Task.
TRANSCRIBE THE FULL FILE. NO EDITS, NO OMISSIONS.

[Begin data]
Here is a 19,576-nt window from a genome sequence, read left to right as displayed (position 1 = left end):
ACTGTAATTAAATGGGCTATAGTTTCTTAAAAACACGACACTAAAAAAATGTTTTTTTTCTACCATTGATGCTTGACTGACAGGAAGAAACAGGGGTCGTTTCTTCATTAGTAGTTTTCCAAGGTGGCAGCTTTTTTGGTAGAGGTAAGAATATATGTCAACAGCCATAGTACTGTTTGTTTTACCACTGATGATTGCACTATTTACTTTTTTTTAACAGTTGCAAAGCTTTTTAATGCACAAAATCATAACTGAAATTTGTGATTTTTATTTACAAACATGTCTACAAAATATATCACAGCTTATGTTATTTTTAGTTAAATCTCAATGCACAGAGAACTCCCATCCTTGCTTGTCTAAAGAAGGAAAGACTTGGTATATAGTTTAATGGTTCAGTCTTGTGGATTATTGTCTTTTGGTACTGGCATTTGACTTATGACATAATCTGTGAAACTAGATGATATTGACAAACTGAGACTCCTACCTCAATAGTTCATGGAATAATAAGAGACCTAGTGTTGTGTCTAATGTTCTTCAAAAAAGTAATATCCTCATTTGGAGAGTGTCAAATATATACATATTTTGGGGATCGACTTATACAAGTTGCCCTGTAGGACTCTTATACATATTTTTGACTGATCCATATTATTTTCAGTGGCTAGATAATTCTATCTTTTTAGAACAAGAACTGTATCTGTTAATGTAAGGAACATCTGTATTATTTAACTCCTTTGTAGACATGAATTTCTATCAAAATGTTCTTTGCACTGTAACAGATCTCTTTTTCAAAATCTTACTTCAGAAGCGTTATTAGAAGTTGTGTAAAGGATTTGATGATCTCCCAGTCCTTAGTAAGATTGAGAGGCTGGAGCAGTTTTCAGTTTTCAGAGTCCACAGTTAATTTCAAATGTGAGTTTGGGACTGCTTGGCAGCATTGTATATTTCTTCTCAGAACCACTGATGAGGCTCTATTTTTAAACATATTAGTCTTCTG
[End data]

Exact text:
Here is a 19,576-nt window from a genome sequence, read left to right as displayed (position 1 = left end):
ACTGTAATTAAATGGGCTATAGTTTCTTAAAAACACGACACTAAAAAAATGTTTTTTTTCTACCATTGATGCTTGACTGACAGGAAGAAACAGGGGTCGTTTCTTCATTAGTAGTTTTCCAAGGTGGCAGCTTTTTTGGTAGAGGTAAGAATATATGTCAACAGCCATAGTACTGTTTGTTTTACCACTGATGATTGCACTATTTACTTTTTTTTAACAGTTGCAAAGCTTTTTAATGCACAAAATCATAACTGAAATTTGTGATTTTTATTTACAAACATGTCTACAAAATATATCACAGCTTATGTTATTTTTAGTTAAATCTCAATGCACAGAGAACTCCCATCCTTGCTTGTCTAAAGAAGGAAAGACTTGGTATATAGTTTAATGGTTCAGTCTTGTGGATTATTGTCTTTTGGTACTGGCATTTGACTTATGACATAATCTGTGAAACTAGATGATATTGACAAACTGAGACTCCTACCTCAATAGTTCATGGAATAATAAGAGACCTAGTGTTGTGTCTAATGTTCTTCAAAAAAGTAATATCCTCATTTGGAGAGTGTCAAATATATACATATTTTGGGGATCGACTTATACAAGTTGCCCTGTAGGACTCTTATACATATTTTTGACTGATCCATATTATTTTCAGTGGCTAGATAATTCTATCTTTTTAGAACAAGAACTGTATCTGTTAATGTAAGGAACATCTGTATTATTTAACTCCTTTGTAGACATGAATTTCTATCAAAATGTTCTTTGCACTGTAACAGATCTCTTTTTCAAAATCTTACTTCAGAAGCGTTATTAGAAGTTGTGTAAAGGATTTGATGATCTCCCAGTCCTTAGTAAGATTGAGAGGCTGGAGCAGTTTTCAGTTTTCAGAGTCCACAGTTAATTTCAAATGTGAGTTTGGGACTGCTTGGCAGCATTGTATATTTCTTCTCAGAACCACTGATGAGGCTCTATTTTTAAACATATTAGTCTTCTG